January 31, 2013 |
Sometimes, an animal protection issue has a clear moral path to follow, notes Wayne Pacelle, the chief executive of the Humane Society of the U.S. But other times, he writes on his blog, “the protection of one species appears to conflict with the protection of another.” He was talking about birds and feral cats. And once again, the conflict between the two species is in the spotlight. A new report , published in the online journal Nature Communications and based on a systematic review of existing studies, estimates that “free-ranging domestic cats kill 1.4-3.7 billion birds” annually in the United States.
CALIFORNIA | LOCAL
February 5, 2009
CALIFORNIA | LOCAL
November 3, 2009 |
On a recent weekday morning, Tom and Jo Heindel strode to the top of a hill at the edge of town and held hands, savoring the panoramic views below of elk grazing in alfalfa fields, strips of willows along streams and elm trees glistening with the remnants of rain. Then Tom, 73, and Jo, 71, got down to business. "A few dozen scaup, 10 eared grebes, 12 Clark's grebes, 20 canvasbacks and a Northern harrier gliding low and fast," Jo said, peering through a spotting scope. "Got it," said Tom, transcribing the information on a tally sheet spread across the hood of their aging white mini-pickup truck.
May 12, 2011 |
Here's a breath of fresh air for people flying through Amsterdam : a new park-like space at the city's Schiphol Airport , where travelers waiting for takeoff can sit at picnic tables amid real and fake plants, listen to birds sing and grab organic snacks. The " Airport Park ," opened Wednesday, occupies more than 2,100 square feet in the middle of the airport. Part art installation and part airport lounge, it displays pictures of parks from around the world, projects images of butterflies onto walls and floors and pipes in recorded sounds of birds chirping and children playing.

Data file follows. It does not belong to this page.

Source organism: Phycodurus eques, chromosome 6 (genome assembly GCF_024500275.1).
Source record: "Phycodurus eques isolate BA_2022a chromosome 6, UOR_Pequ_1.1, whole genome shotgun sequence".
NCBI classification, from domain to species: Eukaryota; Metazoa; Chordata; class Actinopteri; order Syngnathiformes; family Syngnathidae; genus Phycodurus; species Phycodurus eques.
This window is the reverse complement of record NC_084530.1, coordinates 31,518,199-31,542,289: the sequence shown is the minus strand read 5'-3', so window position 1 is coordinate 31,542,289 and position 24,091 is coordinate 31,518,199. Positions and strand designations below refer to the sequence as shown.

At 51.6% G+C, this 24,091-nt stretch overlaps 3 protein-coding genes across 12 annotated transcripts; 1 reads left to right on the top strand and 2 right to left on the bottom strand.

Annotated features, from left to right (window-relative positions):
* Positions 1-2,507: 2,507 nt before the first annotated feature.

March 14, 2013 |
Some of the earliest birds hailing from the age of the dinosaurs may have sported four flying limbs, a team of Chinese researchers says. If so, 11 fossils from the lower Cretaceous period, about 120 million years ago, could represent a missing link in the development of modern birds, according to a new paper released Thursday by the journal Science. Modern birds generally work with two wings, using small, clawed hind legs for ground travel. A few, like the golden eagle, have fuzzy down on their back limbs, which is for insulating their appendages, not flying.
October 15, 2004
Re "A New Life for Bolsa Chica," Oct. 10: Environmentalists are willing to spend $65 million for birds to live better in the Bolsa Chica wetlands. Will these birds be happier after ... that much money [is spent]? We have thousands of human beings living in the streets, parks, under the bridges, in cars. Do environmentalists care only about birds, not human beings? K.C. Wu Fullerton